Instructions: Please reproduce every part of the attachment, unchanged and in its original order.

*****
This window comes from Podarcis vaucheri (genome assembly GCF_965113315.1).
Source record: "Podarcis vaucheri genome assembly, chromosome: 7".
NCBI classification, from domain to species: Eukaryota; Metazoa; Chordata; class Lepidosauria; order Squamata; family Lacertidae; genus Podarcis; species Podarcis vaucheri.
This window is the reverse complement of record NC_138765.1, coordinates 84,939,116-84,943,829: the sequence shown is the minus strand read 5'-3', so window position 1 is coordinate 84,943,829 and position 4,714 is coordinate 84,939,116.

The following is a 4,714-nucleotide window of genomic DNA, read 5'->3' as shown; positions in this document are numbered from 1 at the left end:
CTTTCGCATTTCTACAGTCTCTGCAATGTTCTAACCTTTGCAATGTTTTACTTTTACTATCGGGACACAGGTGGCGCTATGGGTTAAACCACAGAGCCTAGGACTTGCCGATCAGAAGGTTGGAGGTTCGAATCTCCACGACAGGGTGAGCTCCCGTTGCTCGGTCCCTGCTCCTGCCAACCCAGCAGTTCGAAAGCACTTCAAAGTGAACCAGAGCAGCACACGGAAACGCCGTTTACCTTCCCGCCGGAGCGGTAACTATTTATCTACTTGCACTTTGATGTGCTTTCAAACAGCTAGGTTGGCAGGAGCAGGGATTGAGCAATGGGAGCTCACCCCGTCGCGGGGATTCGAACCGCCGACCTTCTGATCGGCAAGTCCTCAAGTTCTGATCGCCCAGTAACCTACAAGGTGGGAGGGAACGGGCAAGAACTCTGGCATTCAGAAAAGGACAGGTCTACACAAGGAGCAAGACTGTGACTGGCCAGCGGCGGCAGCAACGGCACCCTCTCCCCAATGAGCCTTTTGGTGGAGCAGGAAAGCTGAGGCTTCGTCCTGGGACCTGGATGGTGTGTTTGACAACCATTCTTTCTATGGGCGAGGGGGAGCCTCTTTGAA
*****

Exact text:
This window comes from Podarcis vaucheri (genome assembly GCF_965113315.1).
Source record: "Podarcis vaucheri genome assembly, chromosome: 7".
NCBI classification, from domain to species: Eukaryota; Metazoa; Chordata; class Lepidosauria; order Squamata; family Lacertidae; genus Podarcis; species Podarcis vaucheri.
This window is the reverse complement of record NC_138765.1, coordinates 84,939,116-84,943,829: the sequence shown is the minus strand read 5'-3', so window position 1 is coordinate 84,943,829 and position 4,714 is coordinate 84,939,116.

The following is a 4,714-nucleotide window of genomic DNA, read 5'->3' as shown; positions in this document are numbered from 1 at the left end:
CTTTCGCATTTCTACAGTCTCTGCAATGTTCTAACCTTTGCAATGTTTTACTTTTACTATCGGGACACAGGTGGCGCTATGGGTTAAACCACAGAGCCTAGGACTTGCCGATCAGAAGGTTGGAGGTTCGAATCTCCACGACAGGGTGAGCTCCCGTTGCTCGGTCCCTGCTCCTGCCAACCCAGCAGTTCGAAAGCACTTCAAAGTGAACCAGAGCAGCACACGGAAACGCCGTTTACCTTCCCGCCGGAGCGGTAACTATTTATCTACTTGCACTTTGATGTGCTTTCAAACAGCTAGGTTGGCAGGAGCAGGGATTGAGCAATGGGAGCTCACCCCGTCGCGGGGATTCGAACCGCCGACCTTCTGATCGGCAAGTCCTCAAGTTCTGATCGCCCAGTAACCTACAAGGTGGGAGGGAACGGGCAAGAACTCTGGCATTCAGAAAAGGACAGGTCTACACAAGGAGCAAGACTGTGACTGGCCAGCGGCGGCAGCAACGGCACCCTCTCCCCAATGAGCCTTTTGGTGGAGCAGGAAAGCTGAGGCTTCGTCCTGGGACCTGGATGGTGTGTTTGACAACCATTCTTTCTATGGGCGAGGGGGAGCCTCTTTGAA